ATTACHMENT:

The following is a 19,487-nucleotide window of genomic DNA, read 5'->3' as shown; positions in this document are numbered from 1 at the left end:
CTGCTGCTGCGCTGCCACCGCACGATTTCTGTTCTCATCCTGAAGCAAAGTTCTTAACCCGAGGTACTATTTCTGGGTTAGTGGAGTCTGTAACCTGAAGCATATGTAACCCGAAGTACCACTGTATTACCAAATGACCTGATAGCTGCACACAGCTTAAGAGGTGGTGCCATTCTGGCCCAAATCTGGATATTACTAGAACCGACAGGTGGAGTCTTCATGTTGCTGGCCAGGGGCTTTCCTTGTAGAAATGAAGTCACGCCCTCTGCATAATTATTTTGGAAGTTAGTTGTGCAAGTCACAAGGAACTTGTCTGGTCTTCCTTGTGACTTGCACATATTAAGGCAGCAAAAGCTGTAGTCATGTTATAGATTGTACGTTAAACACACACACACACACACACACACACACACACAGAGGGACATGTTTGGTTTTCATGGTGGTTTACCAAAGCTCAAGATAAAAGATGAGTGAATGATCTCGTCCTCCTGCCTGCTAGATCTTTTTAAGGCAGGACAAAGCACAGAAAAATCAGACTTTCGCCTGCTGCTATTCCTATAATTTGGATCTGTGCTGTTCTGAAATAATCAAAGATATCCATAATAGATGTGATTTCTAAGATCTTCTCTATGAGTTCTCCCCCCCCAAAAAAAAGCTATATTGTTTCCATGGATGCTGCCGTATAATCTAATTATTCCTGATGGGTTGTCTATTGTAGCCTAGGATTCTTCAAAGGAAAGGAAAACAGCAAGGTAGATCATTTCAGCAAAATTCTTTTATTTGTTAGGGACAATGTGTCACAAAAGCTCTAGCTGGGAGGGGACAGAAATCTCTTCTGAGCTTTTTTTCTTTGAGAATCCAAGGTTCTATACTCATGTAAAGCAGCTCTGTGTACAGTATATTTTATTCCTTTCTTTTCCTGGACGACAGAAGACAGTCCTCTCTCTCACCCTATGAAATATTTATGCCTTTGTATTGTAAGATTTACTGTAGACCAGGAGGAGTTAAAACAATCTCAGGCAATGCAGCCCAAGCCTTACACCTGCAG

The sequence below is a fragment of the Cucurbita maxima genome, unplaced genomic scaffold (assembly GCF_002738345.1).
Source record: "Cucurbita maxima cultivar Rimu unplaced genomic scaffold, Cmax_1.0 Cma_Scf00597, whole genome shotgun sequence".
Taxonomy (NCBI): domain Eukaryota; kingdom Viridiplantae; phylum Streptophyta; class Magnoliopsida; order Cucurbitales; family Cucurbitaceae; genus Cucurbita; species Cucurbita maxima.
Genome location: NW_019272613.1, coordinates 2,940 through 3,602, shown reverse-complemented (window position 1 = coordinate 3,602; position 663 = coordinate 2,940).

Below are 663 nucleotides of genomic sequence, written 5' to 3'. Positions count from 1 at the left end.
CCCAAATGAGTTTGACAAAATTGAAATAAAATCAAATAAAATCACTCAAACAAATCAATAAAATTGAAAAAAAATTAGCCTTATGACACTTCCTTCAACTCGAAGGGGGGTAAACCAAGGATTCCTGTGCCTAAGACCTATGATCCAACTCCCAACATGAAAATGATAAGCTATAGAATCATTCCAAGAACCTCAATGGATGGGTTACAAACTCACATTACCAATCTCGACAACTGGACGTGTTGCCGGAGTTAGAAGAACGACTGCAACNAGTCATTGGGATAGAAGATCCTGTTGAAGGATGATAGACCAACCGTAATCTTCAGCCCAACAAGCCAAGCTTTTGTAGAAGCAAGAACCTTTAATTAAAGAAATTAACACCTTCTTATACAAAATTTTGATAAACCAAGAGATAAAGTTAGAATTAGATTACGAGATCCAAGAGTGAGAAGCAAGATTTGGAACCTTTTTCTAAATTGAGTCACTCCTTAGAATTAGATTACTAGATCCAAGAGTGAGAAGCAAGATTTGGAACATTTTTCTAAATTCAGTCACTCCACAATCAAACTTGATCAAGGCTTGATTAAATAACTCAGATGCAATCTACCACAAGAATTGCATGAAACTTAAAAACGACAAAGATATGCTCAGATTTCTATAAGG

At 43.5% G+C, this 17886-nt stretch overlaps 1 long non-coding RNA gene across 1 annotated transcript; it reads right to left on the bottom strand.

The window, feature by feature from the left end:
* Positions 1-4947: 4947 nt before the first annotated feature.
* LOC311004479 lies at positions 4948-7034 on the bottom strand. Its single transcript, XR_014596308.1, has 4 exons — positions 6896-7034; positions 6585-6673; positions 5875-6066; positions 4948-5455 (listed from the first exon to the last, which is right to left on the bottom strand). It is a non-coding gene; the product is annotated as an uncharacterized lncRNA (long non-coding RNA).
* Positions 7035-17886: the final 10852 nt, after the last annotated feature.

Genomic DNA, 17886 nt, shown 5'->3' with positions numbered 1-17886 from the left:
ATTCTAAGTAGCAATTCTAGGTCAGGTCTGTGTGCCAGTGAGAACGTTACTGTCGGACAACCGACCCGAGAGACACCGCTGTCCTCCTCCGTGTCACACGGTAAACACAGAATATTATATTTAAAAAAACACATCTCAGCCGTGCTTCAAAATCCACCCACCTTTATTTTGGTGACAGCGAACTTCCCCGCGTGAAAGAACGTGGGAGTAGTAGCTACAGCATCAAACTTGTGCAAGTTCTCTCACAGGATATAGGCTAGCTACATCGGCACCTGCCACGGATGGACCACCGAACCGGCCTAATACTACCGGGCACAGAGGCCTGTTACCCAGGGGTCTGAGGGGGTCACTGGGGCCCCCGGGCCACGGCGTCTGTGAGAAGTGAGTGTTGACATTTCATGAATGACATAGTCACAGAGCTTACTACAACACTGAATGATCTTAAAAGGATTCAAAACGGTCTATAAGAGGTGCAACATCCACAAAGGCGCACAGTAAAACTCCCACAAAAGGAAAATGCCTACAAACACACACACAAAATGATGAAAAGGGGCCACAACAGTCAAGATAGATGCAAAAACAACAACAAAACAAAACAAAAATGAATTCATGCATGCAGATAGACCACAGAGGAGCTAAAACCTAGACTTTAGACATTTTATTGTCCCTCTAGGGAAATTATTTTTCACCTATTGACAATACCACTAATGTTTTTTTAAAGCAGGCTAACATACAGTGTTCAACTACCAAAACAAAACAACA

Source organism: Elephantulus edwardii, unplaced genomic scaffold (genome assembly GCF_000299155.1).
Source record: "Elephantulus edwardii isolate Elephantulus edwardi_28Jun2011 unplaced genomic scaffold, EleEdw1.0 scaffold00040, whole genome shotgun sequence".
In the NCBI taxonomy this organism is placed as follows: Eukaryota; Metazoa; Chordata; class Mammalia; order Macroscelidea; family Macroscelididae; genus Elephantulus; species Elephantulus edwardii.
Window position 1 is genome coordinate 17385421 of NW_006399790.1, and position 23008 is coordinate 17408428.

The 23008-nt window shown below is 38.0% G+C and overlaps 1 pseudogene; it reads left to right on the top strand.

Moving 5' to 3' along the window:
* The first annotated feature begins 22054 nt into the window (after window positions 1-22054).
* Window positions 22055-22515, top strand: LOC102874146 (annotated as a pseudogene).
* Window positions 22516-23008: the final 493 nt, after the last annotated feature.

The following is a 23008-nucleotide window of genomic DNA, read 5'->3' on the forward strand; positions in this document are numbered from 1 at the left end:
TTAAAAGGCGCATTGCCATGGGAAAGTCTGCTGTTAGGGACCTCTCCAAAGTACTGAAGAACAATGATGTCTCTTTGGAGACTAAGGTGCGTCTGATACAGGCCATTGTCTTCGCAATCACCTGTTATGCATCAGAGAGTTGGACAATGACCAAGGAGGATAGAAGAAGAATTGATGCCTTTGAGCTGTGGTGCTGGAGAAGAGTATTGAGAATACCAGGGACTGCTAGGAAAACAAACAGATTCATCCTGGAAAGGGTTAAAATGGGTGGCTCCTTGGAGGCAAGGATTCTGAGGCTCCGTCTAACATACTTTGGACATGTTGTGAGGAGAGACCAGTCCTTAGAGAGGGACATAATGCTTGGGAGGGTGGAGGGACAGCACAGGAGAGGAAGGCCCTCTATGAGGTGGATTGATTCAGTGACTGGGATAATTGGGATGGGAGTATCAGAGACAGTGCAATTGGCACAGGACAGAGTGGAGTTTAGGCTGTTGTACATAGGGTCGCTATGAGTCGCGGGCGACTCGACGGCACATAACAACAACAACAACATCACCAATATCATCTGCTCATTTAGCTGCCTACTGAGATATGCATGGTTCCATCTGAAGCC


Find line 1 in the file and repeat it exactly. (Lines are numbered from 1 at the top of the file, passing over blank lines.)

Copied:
The following is a 19,487-nucleotide window of genomic DNA, read 5'->3' as shown; positions in this document are numbered from 1 at the left end: